26 November 2008

Harvey Milk (May 22, 1930 – November 27, 1978)

Harvey Milk at the 1978 Gay Freedom Day Parade.
Photograph © Terry Schmitt/ San Francisco Chronicle

Three decades ago tomorrow conservative politician Dan White snuck into San Francisco City Hall where he shot and killed Harvey Milk and George Moscone who, respectively, were a member of the Board of Supervisors and Mayor of the city. Milk commonly is characterized as the first openly gay person elected to public office in the United States. Here are some of the good bits from a 1999 piece in (of all places) TIME Magazine:
"There was a time when it was impossible for people — straight or gay — even to imagine a Harvey Milk. The funny thing about Milk is that he didn't seem to care that he lived in such a time. After he defied the governing class of San Francisco in 1977 to become a member of its board of supervisors, many people — straight and gay — had to adjust to a new reality he embodied: that a gay person could live an honest life and succeed. [. . .]

When he began public life, though, Milk was a preposterous figure — an "avowed homosexual," in the embarrassed language of the time, who was running for office. In the 1970s, many psychiatrists still called homosexuality a mental illness. In one entirely routine case, the Supreme Court refused in 1978 to overturn the prison sentence of a man convicted solely of having sex with another consenting man. A year before, it had let stand the firing of a stellar Tacoma, Wash., teacher who made the mistake of telling the truth when his principal asked if he was homosexual. No real national gay organization existed, and Vice President Walter Mondale haughtily left a 1977 speech after someone asked him when the Carter Administration would speak in favor of gay equality. To be young and realize you were gay in the 1970s was to await an adulthood encumbered with dim career prospects, fake wedding rings and darkened bar windows. [. . .]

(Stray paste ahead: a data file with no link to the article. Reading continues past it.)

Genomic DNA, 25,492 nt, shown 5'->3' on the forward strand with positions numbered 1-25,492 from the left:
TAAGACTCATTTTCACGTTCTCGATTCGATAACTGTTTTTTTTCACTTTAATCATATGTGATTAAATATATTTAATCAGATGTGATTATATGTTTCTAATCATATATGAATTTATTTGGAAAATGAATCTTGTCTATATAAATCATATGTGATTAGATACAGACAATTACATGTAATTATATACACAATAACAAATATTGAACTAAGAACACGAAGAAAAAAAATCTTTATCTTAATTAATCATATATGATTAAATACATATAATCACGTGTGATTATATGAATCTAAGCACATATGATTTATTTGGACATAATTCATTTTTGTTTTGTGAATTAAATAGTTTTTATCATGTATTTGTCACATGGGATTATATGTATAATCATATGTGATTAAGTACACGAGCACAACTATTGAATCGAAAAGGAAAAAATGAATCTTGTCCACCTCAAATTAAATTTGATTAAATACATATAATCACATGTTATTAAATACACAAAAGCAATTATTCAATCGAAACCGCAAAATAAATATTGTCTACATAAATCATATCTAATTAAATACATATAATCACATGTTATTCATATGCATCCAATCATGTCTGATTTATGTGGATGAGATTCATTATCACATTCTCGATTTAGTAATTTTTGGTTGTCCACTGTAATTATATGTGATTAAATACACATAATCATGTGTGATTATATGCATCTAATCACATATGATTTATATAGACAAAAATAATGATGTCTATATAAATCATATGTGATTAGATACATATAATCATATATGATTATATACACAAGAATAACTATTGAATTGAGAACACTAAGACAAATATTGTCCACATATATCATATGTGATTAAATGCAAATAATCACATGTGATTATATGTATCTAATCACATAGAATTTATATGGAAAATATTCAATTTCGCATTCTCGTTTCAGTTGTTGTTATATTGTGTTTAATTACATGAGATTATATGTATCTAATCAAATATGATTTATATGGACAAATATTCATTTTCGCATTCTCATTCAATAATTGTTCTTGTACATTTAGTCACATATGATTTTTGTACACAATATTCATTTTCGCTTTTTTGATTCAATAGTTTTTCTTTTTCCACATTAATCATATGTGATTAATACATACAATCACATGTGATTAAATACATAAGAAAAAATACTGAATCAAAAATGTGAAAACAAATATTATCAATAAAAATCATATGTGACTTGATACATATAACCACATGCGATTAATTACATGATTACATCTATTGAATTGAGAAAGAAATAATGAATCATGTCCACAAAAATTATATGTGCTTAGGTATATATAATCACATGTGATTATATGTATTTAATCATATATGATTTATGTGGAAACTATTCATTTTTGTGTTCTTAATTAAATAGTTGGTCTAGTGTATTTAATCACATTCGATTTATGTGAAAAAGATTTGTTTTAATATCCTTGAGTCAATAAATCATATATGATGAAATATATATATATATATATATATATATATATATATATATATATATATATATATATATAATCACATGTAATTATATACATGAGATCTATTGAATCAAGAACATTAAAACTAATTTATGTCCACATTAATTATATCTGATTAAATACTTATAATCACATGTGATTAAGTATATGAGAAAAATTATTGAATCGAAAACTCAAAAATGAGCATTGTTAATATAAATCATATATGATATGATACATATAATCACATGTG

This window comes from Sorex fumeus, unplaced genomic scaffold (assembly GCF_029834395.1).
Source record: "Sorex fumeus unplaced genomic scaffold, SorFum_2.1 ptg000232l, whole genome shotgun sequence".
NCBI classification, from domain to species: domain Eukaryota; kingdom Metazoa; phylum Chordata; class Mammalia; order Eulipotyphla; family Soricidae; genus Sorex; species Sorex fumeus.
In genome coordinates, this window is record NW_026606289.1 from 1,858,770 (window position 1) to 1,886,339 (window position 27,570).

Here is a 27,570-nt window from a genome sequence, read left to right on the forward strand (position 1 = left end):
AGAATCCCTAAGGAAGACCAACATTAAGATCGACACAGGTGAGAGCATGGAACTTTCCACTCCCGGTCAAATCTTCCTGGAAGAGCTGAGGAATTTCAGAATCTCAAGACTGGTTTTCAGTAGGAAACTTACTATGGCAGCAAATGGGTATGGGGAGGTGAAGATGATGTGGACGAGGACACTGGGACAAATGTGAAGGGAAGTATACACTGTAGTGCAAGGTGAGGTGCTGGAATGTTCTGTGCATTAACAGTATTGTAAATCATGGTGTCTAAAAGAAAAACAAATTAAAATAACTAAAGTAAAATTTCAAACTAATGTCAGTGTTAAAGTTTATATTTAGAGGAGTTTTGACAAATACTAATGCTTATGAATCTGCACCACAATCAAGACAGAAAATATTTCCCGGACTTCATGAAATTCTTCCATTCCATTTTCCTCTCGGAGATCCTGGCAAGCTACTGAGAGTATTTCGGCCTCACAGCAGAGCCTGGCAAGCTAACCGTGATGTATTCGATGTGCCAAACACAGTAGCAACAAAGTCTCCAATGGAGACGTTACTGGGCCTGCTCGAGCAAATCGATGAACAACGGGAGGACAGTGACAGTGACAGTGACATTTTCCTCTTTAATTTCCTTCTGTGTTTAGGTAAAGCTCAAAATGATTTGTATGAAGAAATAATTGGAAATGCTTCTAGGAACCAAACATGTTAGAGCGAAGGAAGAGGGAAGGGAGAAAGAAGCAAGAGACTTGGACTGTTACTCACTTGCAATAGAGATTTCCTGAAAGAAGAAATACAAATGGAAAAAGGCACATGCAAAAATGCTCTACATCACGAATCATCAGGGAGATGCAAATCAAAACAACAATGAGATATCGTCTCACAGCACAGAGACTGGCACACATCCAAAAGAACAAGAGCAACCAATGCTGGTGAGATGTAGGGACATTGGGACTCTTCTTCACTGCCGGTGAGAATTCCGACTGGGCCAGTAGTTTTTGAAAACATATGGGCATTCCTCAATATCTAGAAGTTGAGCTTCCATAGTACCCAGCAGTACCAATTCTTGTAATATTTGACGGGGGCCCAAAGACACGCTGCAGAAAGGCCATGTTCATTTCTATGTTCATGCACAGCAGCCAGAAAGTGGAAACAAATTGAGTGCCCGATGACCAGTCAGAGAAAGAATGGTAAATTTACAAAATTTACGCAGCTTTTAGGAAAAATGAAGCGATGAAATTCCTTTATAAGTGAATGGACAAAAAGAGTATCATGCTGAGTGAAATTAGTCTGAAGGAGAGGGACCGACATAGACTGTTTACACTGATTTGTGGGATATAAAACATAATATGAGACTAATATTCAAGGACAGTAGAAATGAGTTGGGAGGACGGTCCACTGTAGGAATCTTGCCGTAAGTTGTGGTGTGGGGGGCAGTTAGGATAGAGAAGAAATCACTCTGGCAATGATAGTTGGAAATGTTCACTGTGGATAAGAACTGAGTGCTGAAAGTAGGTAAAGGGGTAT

Relentless in pursuit of attention, Milk was often dismissed as a publicity whore. "Never take an elevator in city hall," he told his last boyfriend in a typical observation. The marble staircase afforded a grander entrance.

But there was method to the megalomania. Milk knew that the root cause of the gay predicament was invisibility [. . .] That made the election of an openly gay person, not a straight ally, symbolically crucial. "You gotta give them hope," Milk always said. [. . .]

The few gays who had scratched their way into the city's establishment blanched when Milk announced his first run for supervisor in 1973, but Milk had a powerful idea: he would reach downward, not upward, for support. He convinced the growing gay masses of "Sodom by the Sea" that they could have a role in city leadership, and they turned out to form "human billboards" for him along major thoroughfares. In doing so, they outed themselves in a way once unthinkable. It was invigorating."
At a time when virtually all Americans would've cheered dissidents in Eastern Europe who were "living in truth," Milk showed the importance of pursuing that strategy here too. He trafficked in, imagination and visibility and hope. And he did so, as John Cloud, the author of this piece suggests, by reaching downward not upward, that is, by building democracy.
We've had the award winning documentary The Times of Harvey Milk for a while. Now, of course, we have a major motion picture to remind us that imagination and visibility and hope remain very imperfect and precarious achievements. You can read The New York Times review here ... and I'll post more as they appear.

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Blogger Transient Reporter said...

And don't forget the band:


26 November, 2008 20:48  

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